In thinking back to the webinar discussion as a whole, I think that the question at hand is not, “Should our single-site community explore consolidation?” but rather, “What is most important for our organization so that we can continue and advance our mission?” From there, a number of other questions can arise and serve as a guide, such as:

  • Does our Life Plan Community have a well-composed master plan or strategic plan?
  • What does current market depth look like in our area, and what will it look like in the next 5 years?
  • What are we doing to address current and coming issues to our field such as the labor crisis, advancing technology and regulatory pressure?

Those questions are not meant to have easy or quick answers. That’s because deciding whether to consolidate should be a decision that takes thorough deliberation.

In closing, one of the terms that kept coming up surrounding the status and future of the single-site Life Plan Community was “scale.” And I agree with my colleagues from the webinar that scale (in technology, staffing and healthcare) will be a big factor in determining the direction that many communities and organizations choose to go.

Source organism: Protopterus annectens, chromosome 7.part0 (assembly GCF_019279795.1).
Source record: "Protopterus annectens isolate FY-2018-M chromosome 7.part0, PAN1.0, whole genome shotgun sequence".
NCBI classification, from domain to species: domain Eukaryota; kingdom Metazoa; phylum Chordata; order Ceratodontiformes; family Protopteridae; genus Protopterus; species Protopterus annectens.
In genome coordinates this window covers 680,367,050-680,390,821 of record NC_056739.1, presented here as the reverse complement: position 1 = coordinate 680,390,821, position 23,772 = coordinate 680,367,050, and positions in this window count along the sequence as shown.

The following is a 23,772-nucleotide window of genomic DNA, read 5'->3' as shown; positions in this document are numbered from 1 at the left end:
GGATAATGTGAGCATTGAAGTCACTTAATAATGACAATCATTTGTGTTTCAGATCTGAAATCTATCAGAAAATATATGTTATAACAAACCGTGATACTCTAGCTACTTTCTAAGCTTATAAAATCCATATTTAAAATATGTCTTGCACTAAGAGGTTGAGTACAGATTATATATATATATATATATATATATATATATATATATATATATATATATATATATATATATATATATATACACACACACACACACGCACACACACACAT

“If you’re not going to jump on the bandwagon and become a multi-site, you need to figure out a way to do it that gives your organization the scale it needs to overcome the major change accelerators and challenges facing our field,” Chris said. “Consolidating isn’t always the answer to scale, because there are groups like the Novare Consortium that allow organizations like ours to pool resources and insights while allowing us to maintain autonomy. Sometimes you just need someone to run things by, be able to share current best practices and also next practices with, or jointly develop a new program with, and those resources are out there.”

Whichever direction your Life Plan Community chooses to go, “Being a single- or multi-site is not as important as being successful,” Tommy concluded. And that means being able to successfully serve seniors and provide them a place where they can live their best lives.

We welcome further discussion on these topics and challenges facing Life Plan Communities in 2022 and beyond because we’ll be facing them together. Feel free to review the webinar presentation here and drop us a line if there’s a particular topic that ignites your curiosity.